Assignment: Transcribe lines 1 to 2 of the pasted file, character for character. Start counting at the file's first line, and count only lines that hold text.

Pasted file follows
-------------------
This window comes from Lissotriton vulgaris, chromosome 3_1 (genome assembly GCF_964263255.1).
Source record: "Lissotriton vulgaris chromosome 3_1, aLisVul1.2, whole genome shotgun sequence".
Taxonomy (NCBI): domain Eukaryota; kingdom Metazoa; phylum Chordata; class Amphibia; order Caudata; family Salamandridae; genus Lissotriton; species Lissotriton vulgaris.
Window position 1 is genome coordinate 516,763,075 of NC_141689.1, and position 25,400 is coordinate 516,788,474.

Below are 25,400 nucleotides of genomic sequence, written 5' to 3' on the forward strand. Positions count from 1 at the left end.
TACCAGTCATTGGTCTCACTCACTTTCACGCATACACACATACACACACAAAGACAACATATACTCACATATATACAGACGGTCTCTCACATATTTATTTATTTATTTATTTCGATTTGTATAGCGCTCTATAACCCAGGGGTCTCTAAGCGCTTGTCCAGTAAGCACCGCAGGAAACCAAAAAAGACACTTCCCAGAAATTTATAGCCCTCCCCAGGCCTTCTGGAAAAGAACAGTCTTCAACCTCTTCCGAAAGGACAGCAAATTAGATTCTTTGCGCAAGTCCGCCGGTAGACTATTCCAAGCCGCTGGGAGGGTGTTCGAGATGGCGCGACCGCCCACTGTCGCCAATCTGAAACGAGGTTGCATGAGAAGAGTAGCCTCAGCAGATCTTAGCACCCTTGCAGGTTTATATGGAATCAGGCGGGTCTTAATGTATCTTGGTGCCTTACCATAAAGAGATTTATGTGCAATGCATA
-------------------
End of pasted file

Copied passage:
This window comes from Lissotriton vulgaris, chromosome 3_1 (genome assembly GCF_964263255.1).
Source record: "Lissotriton vulgaris chromosome 3_1, aLisVul1.2, whole genome shotgun sequence".